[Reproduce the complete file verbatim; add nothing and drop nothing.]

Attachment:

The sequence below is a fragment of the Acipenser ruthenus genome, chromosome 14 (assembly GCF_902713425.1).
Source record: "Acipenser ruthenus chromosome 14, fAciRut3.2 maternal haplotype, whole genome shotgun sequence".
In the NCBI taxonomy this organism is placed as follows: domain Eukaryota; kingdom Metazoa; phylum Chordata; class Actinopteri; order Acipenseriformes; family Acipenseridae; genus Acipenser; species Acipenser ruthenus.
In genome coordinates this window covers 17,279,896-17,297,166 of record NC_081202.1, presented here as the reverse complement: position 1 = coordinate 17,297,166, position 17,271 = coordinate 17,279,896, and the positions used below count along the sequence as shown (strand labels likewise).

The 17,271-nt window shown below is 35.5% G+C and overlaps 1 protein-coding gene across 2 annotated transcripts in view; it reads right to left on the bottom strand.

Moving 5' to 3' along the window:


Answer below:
The sequence below is a fragment of the Acipenser ruthenus genome, chromosome 14 (assembly GCF_902713425.1).
Source record: "Acipenser ruthenus chromosome 14, fAciRut3.2 maternal haplotype, whole genome shotgun sequence".
In the NCBI taxonomy this organism is placed as follows: domain Eukaryota; kingdom Metazoa; phylum Chordata; class Actinopteri; order Acipenseriformes; family Acipenseridae; genus Acipenser; species Acipenser ruthenus.
In genome coordinates this window covers 17,279,896-17,297,166 of record NC_081202.1, presented here as the reverse complement: position 1 = coordinate 17,297,166, position 17,271 = coordinate 17,279,896, and the positions used below count along the sequence as shown (strand labels likewise).

The 17,271-nt window shown below is 35.5% G+C and overlaps 1 protein-coding gene across 2 annotated transcripts in view; it reads right to left on the bottom strand.

Moving 5' to 3' along the window: